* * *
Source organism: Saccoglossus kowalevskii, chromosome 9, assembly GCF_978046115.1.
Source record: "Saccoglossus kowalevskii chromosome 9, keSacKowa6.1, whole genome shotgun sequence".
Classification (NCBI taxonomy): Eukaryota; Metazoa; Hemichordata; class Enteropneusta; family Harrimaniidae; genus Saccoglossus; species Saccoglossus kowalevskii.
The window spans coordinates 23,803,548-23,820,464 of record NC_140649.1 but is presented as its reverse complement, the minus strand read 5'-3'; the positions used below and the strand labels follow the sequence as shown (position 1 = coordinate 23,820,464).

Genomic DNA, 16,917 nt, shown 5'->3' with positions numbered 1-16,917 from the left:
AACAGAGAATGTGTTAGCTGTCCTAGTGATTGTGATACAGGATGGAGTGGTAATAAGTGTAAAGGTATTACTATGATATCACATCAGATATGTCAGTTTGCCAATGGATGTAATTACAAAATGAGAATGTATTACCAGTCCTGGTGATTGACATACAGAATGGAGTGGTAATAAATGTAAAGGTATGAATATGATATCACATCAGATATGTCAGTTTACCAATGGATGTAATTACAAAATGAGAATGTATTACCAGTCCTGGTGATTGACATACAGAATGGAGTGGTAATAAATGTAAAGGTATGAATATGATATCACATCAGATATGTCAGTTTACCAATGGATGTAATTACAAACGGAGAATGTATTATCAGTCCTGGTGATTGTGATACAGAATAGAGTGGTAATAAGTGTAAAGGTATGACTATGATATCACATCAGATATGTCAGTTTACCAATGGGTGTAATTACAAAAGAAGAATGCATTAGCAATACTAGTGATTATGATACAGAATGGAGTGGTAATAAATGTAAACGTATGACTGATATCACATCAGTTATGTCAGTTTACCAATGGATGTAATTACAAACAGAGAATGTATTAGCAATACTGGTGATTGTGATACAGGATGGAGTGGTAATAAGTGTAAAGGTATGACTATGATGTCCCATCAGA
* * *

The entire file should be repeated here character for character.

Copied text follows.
Source organism: Saccoglossus kowalevskii, chromosome 9, assembly GCF_978046115.1.
Source record: "Saccoglossus kowalevskii chromosome 9, keSacKowa6.1, whole genome shotgun sequence".
Classification (NCBI taxonomy): Eukaryota; Metazoa; Hemichordata; class Enteropneusta; family Harrimaniidae; genus Saccoglossus; species Saccoglossus kowalevskii.
The window spans coordinates 23,803,548-23,820,464 of record NC_140649.1 but is presented as its reverse complement, the minus strand read 5'-3'; the positions used below and the strand labels follow the sequence as shown (position 1 = coordinate 23,820,464).

Genomic DNA, 16,917 nt, shown 5'->3' with positions numbered 1-16,917 from the left:
AACAGAGAATGTGTTAGCTGTCCTAGTGATTGTGATACAGGATGGAGTGGTAATAAGTGTAAAGGTATTACTATGATATCACATCAGATATGTCAGTTTGCCAATGGATGTAATTACAAAATGAGAATGTATTACCAGTCCTGGTGATTGACATACAGAATGGAGTGGTAATAAATGTAAAGGTATGAATATGATATCACATCAGATATGTCAGTTTACCAATGGATGTAATTACAAAATGAGAATGTATTACCAGTCCTGGTGATTGACATACAGAATGGAGTGGTAATAAATGTAAAGGTATGAATATGATATCACATCAGATATGTCAGTTTACCAATGGATGTAATTACAAACGGAGAATGTATTATCAGTCCTGGTGATTGTGATACAGAATAGAGTGGTAATAAGTGTAAAGGTATGACTATGATATCACATCAGATATGTCAGTTTACCAATGGGTGTAATTACAAAAGAAGAATGCATTAGCAATACTAGTGATTATGATACAGAATGGAGTGGTAATAAATGTAAACGTATGACTGATATCACATCAGTTATGTCAGTTTACCAATGGATGTAATTACAAACAGAGAATGTATTAGCAATACTGGTGATTGTGATACAGGATGGAGTGGTAATAAGTGTAAAGGTATGACTATGATGTCCCATCAGA